Non Fiction Book Club to discuss The Black Count by Tom Reiss - Thursday, November 7th @ 6:30PM
After a brief and amicable discussion of Ernest Hemingway’s heady nostalgic reminisce of his time in Paris the Pollard Non-Fiction Book Club sets its sights on the next monograph. We’ll be discussing The Black Count: Glory, Revolution, Betrayal, and the Real Count of Monte Cristo by Tom Reiss. You can request a copy online through our library catalog or by calling or visiting our 2nd Floor Reference Desk – 978-674-4121. Please have your library card ready when you call.
From the book jacket (I normally trim these descriptions down but this one sounds really good and there’s really a lot going on in this book so I’ve transcribed it in its entirety):
“The Black Count brings to life one of history’s great forgotten heroes: a man almost unknown today yet with a personal story that is strikingly familiar. His swashbuckling exploits appear in The Three Musketeers, and his triumphs and trials inspired The Count of Monte Cristo—both books written by his son. Yet it is for one reason in particular that General Alex Dumas deserves to stand in history’s spotlight: alone among his race, he rose to command vast armies—in an audacious campaign across Europe and the Middle East—and in his triumph and ultimate betrayal we see how dangerous one individual can be on an entire way of life.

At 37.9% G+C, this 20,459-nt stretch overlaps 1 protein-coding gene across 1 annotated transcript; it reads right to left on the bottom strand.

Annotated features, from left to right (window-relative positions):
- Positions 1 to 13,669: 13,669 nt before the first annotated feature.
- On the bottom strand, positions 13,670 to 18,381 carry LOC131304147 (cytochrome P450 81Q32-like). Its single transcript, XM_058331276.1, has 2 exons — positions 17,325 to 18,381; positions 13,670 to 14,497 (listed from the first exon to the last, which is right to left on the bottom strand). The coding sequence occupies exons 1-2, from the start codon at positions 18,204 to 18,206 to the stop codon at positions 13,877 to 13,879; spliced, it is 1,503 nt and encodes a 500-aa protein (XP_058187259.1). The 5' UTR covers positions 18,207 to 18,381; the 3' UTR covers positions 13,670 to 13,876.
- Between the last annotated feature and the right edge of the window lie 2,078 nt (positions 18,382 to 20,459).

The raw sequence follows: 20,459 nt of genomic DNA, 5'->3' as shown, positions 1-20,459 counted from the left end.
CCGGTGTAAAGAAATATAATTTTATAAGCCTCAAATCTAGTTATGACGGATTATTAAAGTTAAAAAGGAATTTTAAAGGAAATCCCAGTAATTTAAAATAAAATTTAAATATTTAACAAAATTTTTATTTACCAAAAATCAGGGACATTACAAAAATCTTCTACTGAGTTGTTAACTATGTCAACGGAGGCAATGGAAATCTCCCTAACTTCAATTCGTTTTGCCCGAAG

Born to a black slave mother and a fugitive white French nobleman in Saint-Domingue (present-day Haiti), Alex Dumas was sold into bondage but made his way to Paris, where he was schooled as a sword-fighting member of the French aristocracy. When the Revolution broke out, he joined the army at the lowest rank—yet quickly rose, through a series of legendary feats, to command more than 50,000 men.
No matter how high he soared, Dumas continued to live by his blade and his boldness in the face of overwhelming odds. Yet, because of his unwavering principles, he ultimately became a threat to Napoleon himself. Dumas was on his way home from conquering Egypt when his ship nearly sank, and he was captured by a mysterious enemy, thrown into a dungeon, and subjected to slow poisoning. But the fate that awaited him when he escaped the dungeon would shock him even more.
The Black Count is simultaneously a riveting adventure story, a lushly textured journey through the late eighteenth century, and a window into the modern world’s first multiracial society. But it is also a heartbreaking story of the enduring bonds of love between a father and son. Drawing on hitherto unknown documents, letters, battlefield repots, and Alex Dumas’s handwritten prison diary, The Black Count is a groundbreaking masterpiece of narrative nonfiction.”
ABOUT THE AUTHOR: Tom Reiss is the author of the celebrated international bestseller The Orientalist. His biographical pieces have appeared in The New Yorker, the New York Times, and other publications. He lives with his wife an daughters in New York City.